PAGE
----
Bottled Water Continues to Take the Fizz Out of Diet Soda
Diet sodas sold by Coca-Cola and PepsiCo posted steep volume declines in 2016, dragging down demand for the total carbonated soft drink category as consumers buy more bottled waters and other healthier beverages.
Total volume for carbonated soft drinks dipped 0.8% in 2016, a drop that was less severe than 2015’s 1.2% tumble and 2014’s 0.9% decline, according to a new report from industry tracker Beverage Digest. The steepest volume declines were for Diet Pepsi (down 9.2%) and Diet Coke (falling 4.3%), with both losing market share last year though each still rank among the ten most popular soft drinks sold in the U.S. Diet Mountain Dew’s volume dropped a more modest 0.1%.
Diet sodas were at one point the industry’s savor as consumers looked to cut back on calories but increased skepticism of artificial sweeteners have led to sales weakness for those zero-calorie beverages. Most of the concerns center on aspartame, a sweetener often used in diet colas.
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Diet Pepsi—which suffered a steeper volume decline in 2016 than it did in 2015—aimed to confront that narrative head on when PepsiCo pep replaced Diet Pepsi with an aspartame-free version. It didn’t end up resonating and PepsiCo ended up opting to sell three different calorie-free options to appeal to two groups of consumers: those weary of aspartame and those that like the taste and don’t mind consuming the sweetener.
Full-calorie soda sales were also weak last year, as demand for Coke, Pepsi-Cola and Mountain Dew softened, Beverage Digest reports. There were some bright spots: volume increased for Sprite and Fanta, both brands that are made by Coca-Cola ko . Dr Pepper Snapple’s dps core Dr Pepper brand also grew and the parent company gained market share last year. Within carbonated beverages, PepsiCo lost share and Coca-Cola’s was flat.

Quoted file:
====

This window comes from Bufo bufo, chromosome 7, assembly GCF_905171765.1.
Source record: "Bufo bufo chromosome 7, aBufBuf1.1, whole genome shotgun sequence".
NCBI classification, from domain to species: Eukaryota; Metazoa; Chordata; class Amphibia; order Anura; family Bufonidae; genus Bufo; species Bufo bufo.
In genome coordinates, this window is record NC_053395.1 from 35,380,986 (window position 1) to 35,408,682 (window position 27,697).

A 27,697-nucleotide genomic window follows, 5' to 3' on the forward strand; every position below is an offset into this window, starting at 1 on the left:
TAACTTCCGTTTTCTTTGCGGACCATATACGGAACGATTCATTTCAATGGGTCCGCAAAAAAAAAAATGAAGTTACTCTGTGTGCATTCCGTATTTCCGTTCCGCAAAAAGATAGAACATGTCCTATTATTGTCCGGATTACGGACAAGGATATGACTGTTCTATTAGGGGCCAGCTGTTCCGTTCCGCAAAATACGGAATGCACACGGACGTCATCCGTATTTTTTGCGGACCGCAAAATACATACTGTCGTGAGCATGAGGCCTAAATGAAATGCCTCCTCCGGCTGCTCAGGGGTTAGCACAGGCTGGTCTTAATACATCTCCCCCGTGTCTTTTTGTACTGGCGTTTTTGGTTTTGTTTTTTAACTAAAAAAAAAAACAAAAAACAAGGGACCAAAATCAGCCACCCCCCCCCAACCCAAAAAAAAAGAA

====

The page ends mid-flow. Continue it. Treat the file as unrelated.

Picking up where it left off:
Since 2004, carbonated soft drinks have shed 1.6 billion cases in volume to total about 8.6 billion 192-ounce cases last year. But encouragingly, dollar sales grew last year by about 2% to $80.6 billion because of the success Coke and other major soft drink makers have had in aggressively marketing smaller packages at higher price points and focuses less on larger discount packs. That has been a savvy move because if consumers want to cut back on soda, they might opt for a smaller serving in a can that they would deem as a treat (rather than buy a big 2 liter bottle and risk overindulging).
Meanwhile, the star performers were again bottled waters and that shouldn’t be a surprise because various data trackers have reported that Americans are drinking more bottled water than soda. Beverage Digest reported that volume growth was solid for Nestle’s nestle-s-a Poland Spring, PepsiCo’s Aquafina and Coca-Cola’s Dasani.
The big soda makers have long been aware of the tilt away from soda and toward healthier beverages and that explains why Coca-Cola and PepsiCo have each sought to remake their portfolio to be more on trend with what Americans are drinking today. At Coke, those efforts have included selling more bottled waters like Dasani and the premium-priced Smartwater. Volume gains have also been strong for flavored water Vitaminwater and dairy brand Fairlife. As a result, growth in the key North America market outpaced the total business in 2016.
That narrative is similar at PepsiCo. Naked Juice is on its way to becoming the company’s next $1 billion brand and new launches like Tropicana Essentials Probiotics and the premium-pried LIFEWTR are also on trend. Globally, the Pepsi cola trademark accounts for 12% of net revenue. But 25% of revenue comes from so-called everyday nutrition products that include bottled water and foods and drinks that are packed with grains, fruits and vegetables.
There have also been acquisitions to better compete. PepsiCo last year bought sparkling probiotic drink maker KeVita on the same day that Dr Pepper Snapple acquired Bai Brands. Industry observers expect Coca-Cola’s new CEO James Quincey, who officially took over earlier this month, will also step up efforts to boost the portfolio via acquisitions.